Facebook has announced the latest version of its successful standalone virtual reality (VR) headset, the Oculus Quest 2. The new device packs more computing power and a sharper screen than its predecessor, and is also US$100 cheaper.
The Oculus Quest 2 is the latest step in Facebook’s long-term strategy of making VR more accessible and popular. Facebook recently brought all its VR work under the umbrella of Facebook Reality Labs, it has announced new applications like the Infinite Office VR workplace, and will also require a Facebook login for future Oculus devices.
The compulsory link to Facebook has many consumers concerned, considering the social media giant’s chequered history with privacy and data. VR and its cousin, augmented reality (AR), are perhaps the most data-extractive digital sensors we’re likely to invite into our homes in the next decade.
Why does Facebook make virtual reality headsets?
Facebook acquired VR company Oculus in 2014 for an estimated US$2.3 billion. But where Oculus originally aimed at gamers, Facebook boss Mark Zuckerberg wants VR for social media.
At the same event last year, Zuckerberg said Facebook sees VR as a pathway to a new kind of “social computing platform” using the enhanced feeling of “presence” that VR affords. For Facebook, the introduction of VR-based computing will be like the leap from text-based command line interfaces to the graphical user interfaces we use today.
This may well be right. VR affords a strong feeling of embodied presence that offers new possibilities for entertainment, training, learning and connecting with others at a distance.
But if the VR future is the one Facebook is “working in the lab” on, it will function via the company’s existing social computing platform and business model of extracting data to deliver targeted advertisements.
Virtual reality collects real data
A VR headset collects data about the user, but also about the outside world. This is one of the key ethical issues of emerging “mixed reality” technologies.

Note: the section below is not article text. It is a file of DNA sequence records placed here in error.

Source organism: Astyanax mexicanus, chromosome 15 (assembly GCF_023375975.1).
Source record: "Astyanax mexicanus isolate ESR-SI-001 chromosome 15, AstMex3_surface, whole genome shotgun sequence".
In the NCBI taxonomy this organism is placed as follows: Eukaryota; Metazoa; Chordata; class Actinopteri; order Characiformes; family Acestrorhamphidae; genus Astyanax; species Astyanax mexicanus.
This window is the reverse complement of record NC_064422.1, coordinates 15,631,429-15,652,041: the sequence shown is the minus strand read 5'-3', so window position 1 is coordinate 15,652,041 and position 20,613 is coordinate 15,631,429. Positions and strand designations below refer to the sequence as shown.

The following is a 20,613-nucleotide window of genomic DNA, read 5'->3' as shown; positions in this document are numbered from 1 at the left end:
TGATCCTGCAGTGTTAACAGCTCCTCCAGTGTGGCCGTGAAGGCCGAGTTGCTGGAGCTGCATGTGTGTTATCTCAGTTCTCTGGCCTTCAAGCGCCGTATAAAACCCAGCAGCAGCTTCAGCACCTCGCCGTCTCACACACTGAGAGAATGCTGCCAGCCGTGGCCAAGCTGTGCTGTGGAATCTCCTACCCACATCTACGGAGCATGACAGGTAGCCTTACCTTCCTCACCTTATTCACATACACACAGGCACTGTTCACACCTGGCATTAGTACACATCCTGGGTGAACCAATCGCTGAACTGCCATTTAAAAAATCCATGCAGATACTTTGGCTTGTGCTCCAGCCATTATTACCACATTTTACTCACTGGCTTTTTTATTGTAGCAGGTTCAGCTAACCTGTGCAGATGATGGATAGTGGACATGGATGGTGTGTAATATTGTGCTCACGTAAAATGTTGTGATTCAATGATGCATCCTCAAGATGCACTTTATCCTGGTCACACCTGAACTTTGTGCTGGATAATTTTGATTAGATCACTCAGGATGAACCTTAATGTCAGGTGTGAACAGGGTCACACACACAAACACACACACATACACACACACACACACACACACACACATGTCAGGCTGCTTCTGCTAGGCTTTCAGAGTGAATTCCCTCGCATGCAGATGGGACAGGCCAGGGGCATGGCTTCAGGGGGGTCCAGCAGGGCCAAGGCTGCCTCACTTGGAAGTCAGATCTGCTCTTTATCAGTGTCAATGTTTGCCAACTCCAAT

As American VR researcher Jeremy Bailenson has written:
…commercial VR systems typically track body movements 90 times per second to display the scene appropriately, and high-end systems record 18 types of movements across the head and hands. Consequently, spending 20 minutes in a VR simulation leaves just under 2 million unique recordings of body language.
The way you move your body can be used to identify you, like a fingerprint, so everything you do in VR could be traced back to your individual identity.
Facebook’s Oculus Quest headsets also use outward-facing cameras to track and map their surroundings.
In late 2019 Facebook said they “don’t collect and store images or 3D maps of your environment on our servers today”. Note the word today, which tech journalist Ben Lang notes makes clear the company is not ruling out anything in the future.
Virtual reality leads to augmented reality
Facebook wants to collect this data to facilitate its plans for augmented reality (AR).
Where VR takes a user to a fully virtual environment, AR combines virtual elements with our real surroundings.
Last year Facebook unveiled the Live Maps application, a vision of an expansive surveillance apparatus presumably powered by AR glasses and data collected from Oculus Insight. Live Maps will provide many minor conveniences for Facebook users, like letting you know you’ve left your keys on the coffee table.